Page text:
The ‘I’ in all things

Anquan Boldin, San Francisco 49ers’ wide receiver, believes with Shakespeare’s Polonius, “To thine own self be true.” Photograph by U.S. Air Force Staff Sgt. Benjamin Hughes.

Anquan Boldin, San Francisco 49ers’ wide receiver, believes with Shakespeare’s Polonius, “To thine own self be true.” Photograph by U.S. Air Force Staff Sgt. Benjamin Hughes.

San Francisco 49ers’ wide receiver Anquan Boldin stirred the drink recently when he said embattled Niners’ running quarterback Colin Kaepernick – who trained during the offseason to become more of a classic pocket passer – just needs to be himself.

“…I think he just has to block out everything else around him, stop listening to what people want, what people have to say about you, stop listening to what people want to see you do and just be yourself," Boldin told SiriusXM NFL Radio, via CSN Bay Area, on April 9. 

"I think sometimes when you try to go off the suggestions of other people and try to please other people, you forget who you are and what got you there,” Boldin added. “I think if he just goes out and (is) himself, he'll be just fine. And that's the thing I try to tell him. 'Go out and be Kap. Don't try to go out and be anybody else, because that isn't what got you to this point.”

Wise words about identity, a much misunderstood subject that’s a crucial theme in “The Penalty for Holding,” the upcoming second novel in my series “The Games Men Play.” Like Colin, my hero, Quinn Novak, is a quarterback at the crossroads trying to balance pleasing others and remaining true to himself. It isn’t easy in our selfie world, which often spurs a 180-degree reaction. In his April 12th column “The Moral Bucket List,” The New York Times’ David Brooks wrote:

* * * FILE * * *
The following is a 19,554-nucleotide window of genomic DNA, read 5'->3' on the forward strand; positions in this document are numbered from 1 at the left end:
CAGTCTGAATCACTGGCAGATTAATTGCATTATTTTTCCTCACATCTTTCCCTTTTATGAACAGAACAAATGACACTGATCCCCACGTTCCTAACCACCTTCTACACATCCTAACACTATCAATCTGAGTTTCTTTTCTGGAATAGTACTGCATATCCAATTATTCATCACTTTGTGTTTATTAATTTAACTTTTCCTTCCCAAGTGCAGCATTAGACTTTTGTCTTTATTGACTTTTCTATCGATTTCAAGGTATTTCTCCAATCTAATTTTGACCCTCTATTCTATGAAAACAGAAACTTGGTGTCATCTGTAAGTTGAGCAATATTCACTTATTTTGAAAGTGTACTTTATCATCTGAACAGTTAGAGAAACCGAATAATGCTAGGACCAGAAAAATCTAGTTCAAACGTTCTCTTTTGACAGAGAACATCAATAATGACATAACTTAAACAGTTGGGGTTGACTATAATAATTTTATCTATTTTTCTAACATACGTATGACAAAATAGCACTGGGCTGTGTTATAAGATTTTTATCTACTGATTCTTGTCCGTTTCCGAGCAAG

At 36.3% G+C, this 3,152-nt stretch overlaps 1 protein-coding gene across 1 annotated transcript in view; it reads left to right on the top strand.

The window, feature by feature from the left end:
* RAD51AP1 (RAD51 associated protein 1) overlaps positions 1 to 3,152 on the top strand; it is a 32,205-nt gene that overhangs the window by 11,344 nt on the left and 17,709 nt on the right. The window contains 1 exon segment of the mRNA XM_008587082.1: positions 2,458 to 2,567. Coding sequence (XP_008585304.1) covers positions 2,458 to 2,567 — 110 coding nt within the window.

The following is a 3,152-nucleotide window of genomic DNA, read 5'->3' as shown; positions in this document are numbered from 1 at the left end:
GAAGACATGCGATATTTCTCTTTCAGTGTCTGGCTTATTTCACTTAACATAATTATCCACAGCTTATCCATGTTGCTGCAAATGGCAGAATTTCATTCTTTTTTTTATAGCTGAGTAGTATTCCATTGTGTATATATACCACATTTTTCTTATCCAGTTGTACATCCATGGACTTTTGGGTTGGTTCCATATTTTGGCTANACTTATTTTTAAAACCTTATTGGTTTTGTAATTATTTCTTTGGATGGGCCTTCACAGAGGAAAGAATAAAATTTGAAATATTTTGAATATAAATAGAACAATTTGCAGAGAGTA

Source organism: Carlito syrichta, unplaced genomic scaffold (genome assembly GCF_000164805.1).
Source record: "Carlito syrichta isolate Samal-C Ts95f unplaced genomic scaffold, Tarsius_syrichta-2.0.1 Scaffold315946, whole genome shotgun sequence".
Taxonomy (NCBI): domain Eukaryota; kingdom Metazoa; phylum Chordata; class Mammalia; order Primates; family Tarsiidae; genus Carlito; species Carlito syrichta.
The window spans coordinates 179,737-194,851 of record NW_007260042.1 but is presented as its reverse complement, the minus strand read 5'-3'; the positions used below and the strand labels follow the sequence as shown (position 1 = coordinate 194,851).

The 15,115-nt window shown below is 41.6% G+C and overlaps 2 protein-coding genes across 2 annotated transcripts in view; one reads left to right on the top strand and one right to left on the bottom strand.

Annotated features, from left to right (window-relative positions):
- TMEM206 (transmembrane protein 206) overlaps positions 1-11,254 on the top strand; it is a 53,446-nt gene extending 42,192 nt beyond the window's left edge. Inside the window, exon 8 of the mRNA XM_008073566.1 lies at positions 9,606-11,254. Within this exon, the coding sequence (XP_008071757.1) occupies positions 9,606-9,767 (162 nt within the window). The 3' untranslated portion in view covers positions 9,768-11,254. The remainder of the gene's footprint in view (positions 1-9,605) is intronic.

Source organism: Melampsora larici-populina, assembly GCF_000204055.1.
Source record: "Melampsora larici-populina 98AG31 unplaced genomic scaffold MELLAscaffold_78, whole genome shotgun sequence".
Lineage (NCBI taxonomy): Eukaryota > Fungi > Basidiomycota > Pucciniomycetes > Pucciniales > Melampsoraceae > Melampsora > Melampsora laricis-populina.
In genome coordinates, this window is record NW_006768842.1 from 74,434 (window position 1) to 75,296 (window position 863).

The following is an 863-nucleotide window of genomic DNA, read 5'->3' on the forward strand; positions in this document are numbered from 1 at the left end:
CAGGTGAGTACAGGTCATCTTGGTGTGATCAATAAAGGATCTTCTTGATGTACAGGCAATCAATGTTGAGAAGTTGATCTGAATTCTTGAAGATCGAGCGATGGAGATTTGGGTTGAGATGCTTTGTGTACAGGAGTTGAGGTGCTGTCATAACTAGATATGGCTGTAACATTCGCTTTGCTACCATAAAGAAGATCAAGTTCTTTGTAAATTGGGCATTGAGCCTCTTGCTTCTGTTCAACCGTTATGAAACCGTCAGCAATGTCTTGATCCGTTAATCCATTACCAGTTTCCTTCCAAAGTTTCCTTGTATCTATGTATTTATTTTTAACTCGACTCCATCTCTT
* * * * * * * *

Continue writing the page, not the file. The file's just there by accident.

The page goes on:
“Commencement speakers are always telling young people to follow their passions. Be true to yourself. This is a vision of life that begins with self and ends with self. But people on the road to inner light do not find their vocations by asking, what do I want from life? They ask, what is life asking of me? How can I match my intrinsic talent with one of the world’s deep needs?”

I think Brooks is wrong and Boldin is right. You have to, in the words of the ancient Greeks, “Know thyself.” Ask yourself, as I always tell young people, If you could do anything in the world with no impediments, what would you do? Then go out and try to do it. Because unless the answer is, “I want to be a mass murderer,” then chances are what you want for yourself is what the world needs. If you want to be an artist but your parents think you should be a businessman, you owe it to yourself to be an artist. As long as you are not hurting someone else, you have to make yourself happy, because only when you are happy in yourself will you make others happy, and then your happiness, your work, your life, will be gifts to the world.

That doesn’t mean you can’t improve or modify your behavior, particularly where those who sign your paycheck are concerned. Here’s what another Colin teammate, tight end Vernon Davis, had to say about Colin’s retooled talent:

He was working on his dropback and I was just, 'Who is that?' 

"You guys are in for a treat. He looks like a totally different guy. I think it was really genuine and I think he's just a class guy. It shows that he's humble, for him to go to someone and work on his craft and get better. And it shows that his approach to this game, he's just relentless.

"He just wants to be great and I respect that. And that's another reason why I'm in this building today."

That’s all fine, but under pressure people tend to rely on their core strengths. My hunch is that Colin will never be a pure pocket passer but will rely on his legs from time to time. Hey, it hasn’t hurt Russell Wilson, Aaron Rodgers or even Andrew Luck. It didn’t hurt Steve Young.  

We can all become a better version of ourselves. But we (must) remain ourselves.